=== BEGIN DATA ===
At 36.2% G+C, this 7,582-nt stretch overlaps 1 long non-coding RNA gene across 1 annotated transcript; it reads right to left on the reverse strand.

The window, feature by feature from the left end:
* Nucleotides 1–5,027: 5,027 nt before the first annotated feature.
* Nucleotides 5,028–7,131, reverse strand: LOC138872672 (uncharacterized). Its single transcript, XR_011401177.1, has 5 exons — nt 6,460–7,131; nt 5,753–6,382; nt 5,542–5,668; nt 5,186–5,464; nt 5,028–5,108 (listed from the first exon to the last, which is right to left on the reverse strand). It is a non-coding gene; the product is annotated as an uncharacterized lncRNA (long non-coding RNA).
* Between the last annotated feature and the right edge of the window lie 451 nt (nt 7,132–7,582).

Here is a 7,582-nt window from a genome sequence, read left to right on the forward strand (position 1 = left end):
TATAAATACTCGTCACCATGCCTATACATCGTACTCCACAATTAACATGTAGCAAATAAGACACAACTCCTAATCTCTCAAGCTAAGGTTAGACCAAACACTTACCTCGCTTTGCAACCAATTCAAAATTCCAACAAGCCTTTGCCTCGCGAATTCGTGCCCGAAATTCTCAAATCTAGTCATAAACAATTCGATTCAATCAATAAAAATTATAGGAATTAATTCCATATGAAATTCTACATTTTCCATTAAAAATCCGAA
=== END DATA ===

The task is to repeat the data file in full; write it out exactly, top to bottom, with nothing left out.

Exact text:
At 36.2% G+C, this 7,582-nt stretch overlaps 1 long non-coding RNA gene across 1 annotated transcript; it reads right to left on the reverse strand.

The window, feature by feature from the left end:
* Nucleotides 1–5,027: 5,027 nt before the first annotated feature.
* Nucleotides 5,028–7,131, reverse strand: LOC138872672 (uncharacterized). Its single transcript, XR_011401177.1, has 5 exons — nt 6,460–7,131; nt 5,753–6,382; nt 5,542–5,668; nt 5,186–5,464; nt 5,028–5,108 (listed from the first exon to the last, which is right to left on the reverse strand). It is a non-coding gene; the product is annotated as an uncharacterized lncRNA (long non-coding RNA).
* Between the last annotated feature and the right edge of the window lie 451 nt (nt 7,132–7,582).

Here is a 7,582-nt window from a genome sequence, read left to right on the forward strand (position 1 = left end):
TATAAATACTCGTCACCATGCCTATACATCGTACTCCACAATTAACATGTAGCAAATAAGACACAACTCCTAATCTCTCAAGCTAAGGTTAGACCAAACACTTACCTCGCTTTGCAACCAATTCAAAATTCCAACAAGCCTTTGCCTCGCGAATTCGTGCCCGAAATTCTCAAATCTAGTCATAAACAATTCGATTCAATCAATAAAAATTATAGGAATTAATTCCATATGAAATTCTACATTTTCCATTAAAAATCCGAA